Q) And your life's story is about strange events ...
BWS: Yeah, but strange only in that science, philosophy, and religion cannot rationalize them away. What is there in the rule books that explains how I can be aware of events before they happen? Who has explained that Time is not linear? Who the hell has a theory of why future exists the same way that past exists? How can an ordinary person like me have memories of the future?
Q) Perhaps you aren't just an ordinary person.
BWS: Of course I am! That's what's so important about this, of course I'm ordinary. I'm different in one respect, maybe, and that's that I am very aware of the contradictions inherent in our Western belief systems, what we imagine Reality is. So many people experience strange things that they can't explain to themselves or anybody else, and you know what they do about that? They forget it ... they ignore it, they go "Oohwah, that was weird!" and forget all about it ten seconds later. Like deja vu, it's there and then it's gone. I have to admit that I've been like that too. But I eventually woke up and started paying attention. That's one of the problems: people don't pay attention to what's going on around them all of the time. Gurdjieff claimed that most people are sleepwalking their way through life, and I agree with him. Most people are only aware enough to do their jobs, eat, make babies and die where somebody can find them later. Worker bees do that too, you don't need real consciousness to be a drone.
Q) We'll add a postscript about Gurdjieff.
BWS: Yeah, ta, add postscripts about John William Dunne, too. Dunne is one of those people who were very close to getting a hold on Time, but he was also a million miles away from it. He wasn't a drone, he was aware enough to notice that the relationship between his dream states and the physical world couldn't be explained by scientific principals, and he was too smart to toss them off as coincidences. The fact is he had precognitive dreams. A lot of people do, incase you didn't know, but Dunne very wisely kept a diary of those events. To put it briefly, he developed a theory of Time that he called Seriality. I can't go into the whole thing here, and frankly it isn't worth it because it just doesn't hold up under scrutiny so it'll be misleading, but his misguided hypotheses don't change the fact that he twigged that the concept of linear, clock-type time is a fallacy. Not to say that it doesn't exist, but it exists only because we say it does. We needed something by which to calculate or verify our actions, and there was the sun coming and going so we came up with a construct of consistency based upon the turning of the planet. Fine, no problem, it's a good system for keeping records and naming things.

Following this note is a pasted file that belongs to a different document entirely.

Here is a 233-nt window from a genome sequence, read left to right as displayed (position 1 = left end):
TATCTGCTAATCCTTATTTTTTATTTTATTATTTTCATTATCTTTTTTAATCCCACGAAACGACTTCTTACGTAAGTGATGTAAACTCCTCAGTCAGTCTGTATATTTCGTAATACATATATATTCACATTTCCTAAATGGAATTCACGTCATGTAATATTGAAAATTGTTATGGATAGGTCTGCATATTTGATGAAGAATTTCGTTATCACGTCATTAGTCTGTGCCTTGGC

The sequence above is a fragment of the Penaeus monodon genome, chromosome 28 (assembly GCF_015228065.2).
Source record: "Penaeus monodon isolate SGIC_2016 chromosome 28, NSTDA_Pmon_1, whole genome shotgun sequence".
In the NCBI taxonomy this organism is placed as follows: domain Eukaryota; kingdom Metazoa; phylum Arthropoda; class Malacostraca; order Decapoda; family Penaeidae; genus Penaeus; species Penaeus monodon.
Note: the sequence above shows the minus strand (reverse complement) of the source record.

Q) Is the problem with capital "T" Time and clock time purely semantic?
BWS: No. Well, yes, it is now. I should really search out its etymology. It's absurd, really, we're talking about apples and oranges but we're calling them both by the same name. Henri Bergson implied differentiation by using the French word "durée," but translated into the English "duration" there's a subtle shift of meaning. Bergson's use of durée defines non spatialized Time with a capital "T". The inextricable usage of space-time as given by Einstein is a form of measurement to calculate distance by duration. People do that all the time nowadays, you ask where a store is located and you'll probably get "ten minutes away," rather than, say, three miles away. So ten minutes in this regard is spatialized time, just like ten light years is time's duration of distance traveled. All that time is lower case time, clock time, the time we invented to calculate our actions.
Q) Perhaps the capital "T" Time should simply be renamed.